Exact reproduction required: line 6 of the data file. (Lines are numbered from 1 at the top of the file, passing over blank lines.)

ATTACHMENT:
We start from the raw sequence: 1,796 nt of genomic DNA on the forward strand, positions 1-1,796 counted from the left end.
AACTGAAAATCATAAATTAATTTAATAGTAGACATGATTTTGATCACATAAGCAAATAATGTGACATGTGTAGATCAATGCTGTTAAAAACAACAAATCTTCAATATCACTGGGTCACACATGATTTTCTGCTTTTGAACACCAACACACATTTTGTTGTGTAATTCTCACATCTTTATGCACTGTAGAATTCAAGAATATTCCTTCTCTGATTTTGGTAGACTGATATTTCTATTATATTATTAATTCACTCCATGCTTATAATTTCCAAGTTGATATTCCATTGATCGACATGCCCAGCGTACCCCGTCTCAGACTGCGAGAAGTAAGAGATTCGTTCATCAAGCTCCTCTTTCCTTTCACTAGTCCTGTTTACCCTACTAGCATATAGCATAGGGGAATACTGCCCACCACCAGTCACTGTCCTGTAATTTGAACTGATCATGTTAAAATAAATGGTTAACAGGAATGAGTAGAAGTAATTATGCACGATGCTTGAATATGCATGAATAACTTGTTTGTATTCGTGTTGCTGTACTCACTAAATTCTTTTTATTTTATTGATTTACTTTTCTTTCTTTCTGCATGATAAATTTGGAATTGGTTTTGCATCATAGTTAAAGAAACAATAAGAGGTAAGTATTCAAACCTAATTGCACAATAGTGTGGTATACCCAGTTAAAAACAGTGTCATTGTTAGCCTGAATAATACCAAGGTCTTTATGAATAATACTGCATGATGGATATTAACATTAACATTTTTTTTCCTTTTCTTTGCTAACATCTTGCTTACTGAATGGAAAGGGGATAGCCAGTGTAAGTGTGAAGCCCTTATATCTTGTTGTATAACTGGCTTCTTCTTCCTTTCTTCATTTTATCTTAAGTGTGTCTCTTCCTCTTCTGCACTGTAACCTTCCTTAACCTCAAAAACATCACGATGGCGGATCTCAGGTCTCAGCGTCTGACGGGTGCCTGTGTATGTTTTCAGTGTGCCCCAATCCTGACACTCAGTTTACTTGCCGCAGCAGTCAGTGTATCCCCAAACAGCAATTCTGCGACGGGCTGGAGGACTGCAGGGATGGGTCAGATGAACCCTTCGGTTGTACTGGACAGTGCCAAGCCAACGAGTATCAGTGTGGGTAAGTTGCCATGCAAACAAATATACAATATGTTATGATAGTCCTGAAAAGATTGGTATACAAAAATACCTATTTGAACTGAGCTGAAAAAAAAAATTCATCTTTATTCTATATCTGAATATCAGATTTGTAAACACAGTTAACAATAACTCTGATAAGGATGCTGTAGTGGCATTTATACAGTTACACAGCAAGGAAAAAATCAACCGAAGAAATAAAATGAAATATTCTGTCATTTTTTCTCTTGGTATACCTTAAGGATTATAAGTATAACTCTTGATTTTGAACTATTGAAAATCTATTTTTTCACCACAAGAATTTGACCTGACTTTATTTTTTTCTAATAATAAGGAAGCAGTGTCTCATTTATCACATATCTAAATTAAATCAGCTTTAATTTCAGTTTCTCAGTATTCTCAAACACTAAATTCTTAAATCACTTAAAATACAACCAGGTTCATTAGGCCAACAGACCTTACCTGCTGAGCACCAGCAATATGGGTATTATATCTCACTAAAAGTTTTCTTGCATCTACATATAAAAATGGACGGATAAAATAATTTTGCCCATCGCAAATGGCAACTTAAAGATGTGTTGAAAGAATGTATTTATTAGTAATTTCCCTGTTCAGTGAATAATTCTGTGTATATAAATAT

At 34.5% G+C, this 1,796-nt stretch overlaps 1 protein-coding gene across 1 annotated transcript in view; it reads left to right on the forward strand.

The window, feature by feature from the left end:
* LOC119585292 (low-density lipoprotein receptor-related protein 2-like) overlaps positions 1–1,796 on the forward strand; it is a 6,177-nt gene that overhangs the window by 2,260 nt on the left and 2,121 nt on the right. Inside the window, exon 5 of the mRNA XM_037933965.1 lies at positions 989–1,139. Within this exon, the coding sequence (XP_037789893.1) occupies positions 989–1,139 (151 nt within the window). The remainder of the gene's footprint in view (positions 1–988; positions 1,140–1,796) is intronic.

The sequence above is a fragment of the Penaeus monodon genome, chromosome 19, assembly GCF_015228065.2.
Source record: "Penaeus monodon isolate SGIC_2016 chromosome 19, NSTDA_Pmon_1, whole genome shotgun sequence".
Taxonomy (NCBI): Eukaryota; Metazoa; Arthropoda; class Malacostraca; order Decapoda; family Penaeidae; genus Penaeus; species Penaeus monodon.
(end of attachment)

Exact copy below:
The sequence above is a fragment of the Penaeus monodon genome, chromosome 19, assembly GCF_015228065.2.